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Sadamasu 貞升 (later called Kunimasu 國升)

Kataoka Ichizô I (片岡市蔵) as Tetsugadake Dazaemon (鉄が嶽陀左衛門) in Sekitori senryô nobori (関取千両幟), Ônishi (大西) Theater, Osaka
Gochôtei Sadamasu ga (五蝶亭國升画)
No artist seal
Honya Seishichi
(H x W)
Oban nishiki-e
37.1 x 25.0 cm
Excellent color and very good overall condition, unbacked; repaired binding holes in right margin, small creases
Price (USD/¥):
$635 / ¥ contact us

Order/Inquiry: KMS42


Sekitori senryô nobori (Rise of the 1,000 ryô wrestler: 関取千両幟) was written in nine acts by Chikamatsu Hanji (1725-83) and others for the ningyô jôruri (puppet theater: 人形淨瑠璃), premiering in 8/1767 at the Takemoto no Shibai, Osaka. The first kabuki performance in Osaka may have been in 8/1775 at the Kado no Shibai. Two patrons of rival wrestlers attempt to raise money to ransom a beautiful courtesan, Nishikigi of the Osakaya, so they wager on a match between their wrestlers. Tetsugadake Dazaemon, fearing he will lose, asks Iwagawa Jirokichi to throw the match in exchange for his help in raising the money for Iwagawa's patron. As this would guarantee the rescue of Nishikigi, Iwagawa agrees. His wife Otowa learns of the plot, however, and cannot accept that her husband would ruin his reputation for his patron. She therefore raises the money in secret by the only means available — selling herself to a brothel. As the wrestling match is about to begin, Iwagawa is told that an anonymous source has provided the money. He is therefore free to compete unfettered, defeat his opponent, and capture his ranking. After his victory, he is shocked to learn that the donor was his wife Otowa.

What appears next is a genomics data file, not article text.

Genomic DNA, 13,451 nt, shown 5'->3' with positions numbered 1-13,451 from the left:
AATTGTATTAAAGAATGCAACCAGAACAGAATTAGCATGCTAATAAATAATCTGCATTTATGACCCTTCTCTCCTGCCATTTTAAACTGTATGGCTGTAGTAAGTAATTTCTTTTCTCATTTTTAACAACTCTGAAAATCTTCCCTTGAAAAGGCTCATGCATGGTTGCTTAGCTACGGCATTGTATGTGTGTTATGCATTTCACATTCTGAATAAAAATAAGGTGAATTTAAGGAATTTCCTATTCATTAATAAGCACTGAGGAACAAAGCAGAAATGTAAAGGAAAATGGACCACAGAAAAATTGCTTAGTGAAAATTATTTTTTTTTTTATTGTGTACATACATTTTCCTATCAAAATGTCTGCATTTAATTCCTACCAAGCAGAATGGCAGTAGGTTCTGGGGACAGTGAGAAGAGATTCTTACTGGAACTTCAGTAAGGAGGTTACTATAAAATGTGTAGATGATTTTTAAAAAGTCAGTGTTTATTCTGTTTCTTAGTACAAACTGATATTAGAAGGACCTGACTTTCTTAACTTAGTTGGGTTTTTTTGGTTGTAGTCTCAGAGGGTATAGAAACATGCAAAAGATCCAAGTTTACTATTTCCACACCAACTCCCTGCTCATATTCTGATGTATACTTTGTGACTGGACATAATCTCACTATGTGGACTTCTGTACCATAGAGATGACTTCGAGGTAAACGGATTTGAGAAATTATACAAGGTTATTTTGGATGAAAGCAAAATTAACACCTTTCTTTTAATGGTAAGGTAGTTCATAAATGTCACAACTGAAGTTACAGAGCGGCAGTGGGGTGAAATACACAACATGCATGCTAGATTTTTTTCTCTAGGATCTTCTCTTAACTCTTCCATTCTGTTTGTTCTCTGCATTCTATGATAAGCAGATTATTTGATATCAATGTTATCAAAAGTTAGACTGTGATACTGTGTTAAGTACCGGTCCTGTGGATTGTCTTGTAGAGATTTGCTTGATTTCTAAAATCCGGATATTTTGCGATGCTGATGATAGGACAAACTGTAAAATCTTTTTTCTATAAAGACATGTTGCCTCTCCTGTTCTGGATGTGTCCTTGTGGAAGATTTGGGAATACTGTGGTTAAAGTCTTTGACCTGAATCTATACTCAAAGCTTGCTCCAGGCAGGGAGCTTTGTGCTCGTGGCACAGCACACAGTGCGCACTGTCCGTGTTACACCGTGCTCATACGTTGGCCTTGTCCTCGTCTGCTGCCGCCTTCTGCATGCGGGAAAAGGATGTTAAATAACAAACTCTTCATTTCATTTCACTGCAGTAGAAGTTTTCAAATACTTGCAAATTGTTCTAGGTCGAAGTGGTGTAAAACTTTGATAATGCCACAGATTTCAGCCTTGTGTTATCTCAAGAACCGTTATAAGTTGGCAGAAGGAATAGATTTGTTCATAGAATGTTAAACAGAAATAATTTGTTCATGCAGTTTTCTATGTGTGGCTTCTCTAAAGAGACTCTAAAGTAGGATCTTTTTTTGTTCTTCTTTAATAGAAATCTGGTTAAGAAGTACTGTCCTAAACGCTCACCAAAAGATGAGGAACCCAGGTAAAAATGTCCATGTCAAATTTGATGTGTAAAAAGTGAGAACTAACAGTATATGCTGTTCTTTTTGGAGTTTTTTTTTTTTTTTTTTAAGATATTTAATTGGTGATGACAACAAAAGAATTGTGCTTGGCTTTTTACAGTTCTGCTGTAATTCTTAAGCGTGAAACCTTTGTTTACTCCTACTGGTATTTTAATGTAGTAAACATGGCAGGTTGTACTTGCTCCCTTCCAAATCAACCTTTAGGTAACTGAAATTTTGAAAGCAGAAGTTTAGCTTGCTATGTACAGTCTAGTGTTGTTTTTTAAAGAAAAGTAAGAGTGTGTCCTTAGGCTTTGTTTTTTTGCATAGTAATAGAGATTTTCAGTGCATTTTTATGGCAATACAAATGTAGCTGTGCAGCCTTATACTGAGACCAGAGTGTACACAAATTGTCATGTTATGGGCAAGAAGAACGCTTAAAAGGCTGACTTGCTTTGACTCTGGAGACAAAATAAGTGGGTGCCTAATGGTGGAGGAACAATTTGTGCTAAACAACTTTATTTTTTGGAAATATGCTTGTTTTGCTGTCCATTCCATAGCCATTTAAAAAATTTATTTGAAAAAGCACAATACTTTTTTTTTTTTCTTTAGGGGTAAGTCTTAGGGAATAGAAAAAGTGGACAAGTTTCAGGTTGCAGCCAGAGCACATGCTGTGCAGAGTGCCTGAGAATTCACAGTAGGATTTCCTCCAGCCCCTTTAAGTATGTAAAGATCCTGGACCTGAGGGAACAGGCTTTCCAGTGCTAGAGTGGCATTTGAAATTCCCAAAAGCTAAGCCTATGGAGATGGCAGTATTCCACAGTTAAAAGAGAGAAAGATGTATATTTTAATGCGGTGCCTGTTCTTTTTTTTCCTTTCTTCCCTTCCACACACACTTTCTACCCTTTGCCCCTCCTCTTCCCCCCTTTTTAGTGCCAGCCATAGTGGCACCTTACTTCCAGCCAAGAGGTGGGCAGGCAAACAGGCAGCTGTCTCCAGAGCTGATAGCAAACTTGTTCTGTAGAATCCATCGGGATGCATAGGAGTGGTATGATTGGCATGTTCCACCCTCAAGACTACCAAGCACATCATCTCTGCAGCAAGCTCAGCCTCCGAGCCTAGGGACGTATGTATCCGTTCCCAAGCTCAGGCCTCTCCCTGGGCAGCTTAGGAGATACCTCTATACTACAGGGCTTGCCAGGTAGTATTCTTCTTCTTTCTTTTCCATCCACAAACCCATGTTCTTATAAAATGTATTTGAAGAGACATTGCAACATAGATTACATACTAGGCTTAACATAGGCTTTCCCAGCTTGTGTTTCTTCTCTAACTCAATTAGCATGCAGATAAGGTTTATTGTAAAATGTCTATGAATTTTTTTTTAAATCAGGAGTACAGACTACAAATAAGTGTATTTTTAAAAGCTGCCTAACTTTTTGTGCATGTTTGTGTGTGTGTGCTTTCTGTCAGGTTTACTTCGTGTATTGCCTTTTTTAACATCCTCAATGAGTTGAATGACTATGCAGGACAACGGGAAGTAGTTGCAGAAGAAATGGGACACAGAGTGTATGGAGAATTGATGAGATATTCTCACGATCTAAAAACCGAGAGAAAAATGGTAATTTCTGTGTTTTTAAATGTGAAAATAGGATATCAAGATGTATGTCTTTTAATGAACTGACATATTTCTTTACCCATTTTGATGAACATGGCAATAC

The bulk and strength of the wrestler is rendered admirably by Sadamasu. Set against a yellow ground, Tetsugadake's figure nearly fills the entire visual space. The blue and white robe swirls with a dizzying pattern, while the cotton towel (tenugui: 手ぬぐい) pulled taut around his neck, along with the actor's expressive face, suggest the strain Tetsugadake is under as he attempts to manipulate the match for an unwarranted victory.

The blue cartouche bears a simplified script for "Tetsugadake" (鉄ケたけ; the more formal reading would be 鉄が嶽). The right sheet (not included here) depicts Arashi Tokusaburô III as Iwagawa Jirôkichi (岩川次郎吉). The word ryô (両) in the play title was a unit of gold coinage used during the Edo period. Its purpose here was to indicate the high ranking of the wrestlers within the sumô hierarchy, as 1,000 ryô would have been a very substantial purse awarded for a sporting victory in eighteenth-century Japan.

References: Jan van Doesburg Sadamasu web page; WAS-IV, no. 604